Discovery of a Temple of Juno at Pompeii —Mention was lately made of the discovery at Pompeii of a temple of Juno, with more than three hundred skeletons. Those remains, which crumbled to dust by degrees as they were brought to light, were those of women and children who had been buried beneath the burning ashes thrown out by the volcano at the moment in which a sacrifice was l>eing offered up in the temple to the Queen of the Gods, no doubt to implore her to avert the terrible calamity which menaced the city. To the arm of one of those skeletons, which, from the rich jewels with which it was covered, is supposed to have been that of the high priestess, was still attached, by a gold ring, a censer of the same metal filled with calcined perfumes. This vessel is of the form of those now used in the ceremonies of Catholic churches, and is of excellent workmanship and inl:-;.' with precious stones. The statue of the goddess is one of the most magnificent relics yet found in that city; its eyes are of enamel, and on the neck and arm?, as well ns at the ankles are jewels and bracelets of precious stones of the most exquisite finish and elegance of form. The peacock placed at her side is almost entirely composed of precious stones. The tripod before the altar, is like the censer held by the high priestess magnificently worked gold. The temple also contained lamps, artistically chased, ot bronze, iron, silver and gold; branches of foliage, vine stems, interspersed with flowers und fruit of the most beautiful form. The space around the altar is paved with splendid mosaics in excellent preservation, and the rest of the temple is inlaid with small triangular blocks of white and purple agate. The spot on which the sacrifices were made is alone paved with marble. All the instruments used on the occasion were still lying on a bronze table, and the sacred vases were filled with a reddish matter, which is supposed to have been blood.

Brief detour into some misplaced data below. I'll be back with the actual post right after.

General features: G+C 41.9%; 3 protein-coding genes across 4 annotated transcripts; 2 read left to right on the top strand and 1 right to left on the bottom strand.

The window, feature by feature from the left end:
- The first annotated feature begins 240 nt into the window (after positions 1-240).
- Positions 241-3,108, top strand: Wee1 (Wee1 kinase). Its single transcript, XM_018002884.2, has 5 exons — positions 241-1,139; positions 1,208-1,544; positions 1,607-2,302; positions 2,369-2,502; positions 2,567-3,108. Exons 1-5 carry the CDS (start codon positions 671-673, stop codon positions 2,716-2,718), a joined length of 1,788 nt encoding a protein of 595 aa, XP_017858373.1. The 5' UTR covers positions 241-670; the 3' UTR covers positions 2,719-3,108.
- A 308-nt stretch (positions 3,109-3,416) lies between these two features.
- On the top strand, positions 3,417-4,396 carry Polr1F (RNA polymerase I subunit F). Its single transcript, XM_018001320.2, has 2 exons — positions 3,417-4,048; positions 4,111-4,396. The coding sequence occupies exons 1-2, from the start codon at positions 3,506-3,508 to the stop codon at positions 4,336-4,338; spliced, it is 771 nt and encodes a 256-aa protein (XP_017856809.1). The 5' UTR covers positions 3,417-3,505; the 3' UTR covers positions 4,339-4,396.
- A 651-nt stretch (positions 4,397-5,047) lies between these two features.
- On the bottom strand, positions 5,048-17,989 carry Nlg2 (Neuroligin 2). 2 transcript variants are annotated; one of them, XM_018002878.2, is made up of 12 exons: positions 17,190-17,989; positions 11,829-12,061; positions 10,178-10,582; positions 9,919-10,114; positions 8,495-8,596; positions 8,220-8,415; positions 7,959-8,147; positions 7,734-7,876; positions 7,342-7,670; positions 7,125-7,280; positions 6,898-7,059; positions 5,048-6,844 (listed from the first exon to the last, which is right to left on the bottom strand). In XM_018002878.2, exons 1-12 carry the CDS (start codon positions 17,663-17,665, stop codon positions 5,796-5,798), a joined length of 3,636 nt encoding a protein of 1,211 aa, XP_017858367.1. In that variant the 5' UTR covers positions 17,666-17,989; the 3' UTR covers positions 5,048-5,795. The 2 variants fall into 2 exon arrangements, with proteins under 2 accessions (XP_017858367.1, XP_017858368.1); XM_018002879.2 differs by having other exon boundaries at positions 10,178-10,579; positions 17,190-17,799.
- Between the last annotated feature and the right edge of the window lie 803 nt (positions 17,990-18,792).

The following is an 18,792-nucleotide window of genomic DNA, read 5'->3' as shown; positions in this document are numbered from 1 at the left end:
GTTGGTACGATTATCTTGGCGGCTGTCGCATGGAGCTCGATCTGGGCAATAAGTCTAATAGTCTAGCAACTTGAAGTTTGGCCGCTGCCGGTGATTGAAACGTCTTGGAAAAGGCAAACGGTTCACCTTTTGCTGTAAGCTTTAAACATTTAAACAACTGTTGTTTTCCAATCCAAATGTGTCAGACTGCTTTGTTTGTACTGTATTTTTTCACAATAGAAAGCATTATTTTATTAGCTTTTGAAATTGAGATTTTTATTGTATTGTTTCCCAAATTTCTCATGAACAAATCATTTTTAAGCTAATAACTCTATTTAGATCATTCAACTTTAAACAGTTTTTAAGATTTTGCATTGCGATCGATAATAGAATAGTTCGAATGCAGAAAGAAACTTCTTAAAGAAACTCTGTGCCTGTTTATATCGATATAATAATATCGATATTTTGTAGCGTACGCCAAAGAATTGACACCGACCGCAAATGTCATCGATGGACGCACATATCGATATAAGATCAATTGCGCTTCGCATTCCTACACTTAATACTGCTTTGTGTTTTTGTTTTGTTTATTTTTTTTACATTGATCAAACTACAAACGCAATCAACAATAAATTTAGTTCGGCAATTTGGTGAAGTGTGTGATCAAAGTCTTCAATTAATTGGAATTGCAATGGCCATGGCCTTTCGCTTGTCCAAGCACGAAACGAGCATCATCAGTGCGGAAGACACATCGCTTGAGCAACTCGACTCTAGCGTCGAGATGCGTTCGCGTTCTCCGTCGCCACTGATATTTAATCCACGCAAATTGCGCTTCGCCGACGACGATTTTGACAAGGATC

The Paaks and Valleys of the Alps.—There is to be seen at the German Galleiy a series of drawings, by Elijah Walton, made with a view of describing certain of the most rugged features of the Alps, with the effect,* under which they occasionally present themselves. The subjects are not brought forward as landscape studies, but we are led up to the time-worn granite of the mountain side; told to look up, und challenged to deny that the colors we see are those of the morning and evening phenomena of the Alps. In "Mont Blanc, as seen above Col d'Anterne," the mist and color are so remarkable as to look exaggerated; but in
all mountainous countries such appearances present themselves, though different in degree according to the height and character of tho ni.umi .in- To persons who have not seen Ihe hues of an Alpine sunset, the brilliant and tender pink color here assumed by the annwy peaks may seem fanciful, but it is perfectly true. Among these views are—"The Mer do Glace," "Near Courmayeur," "The Dent du Midi." "The Dent du Midi, Valley of the Rhone," •• Tho Viso from the South and East," <fcc. Many of the same views have been given by photography, whereby the textures may have been more faithfully rendered, but color and certain effects can not be described by such moans.—Art Journal.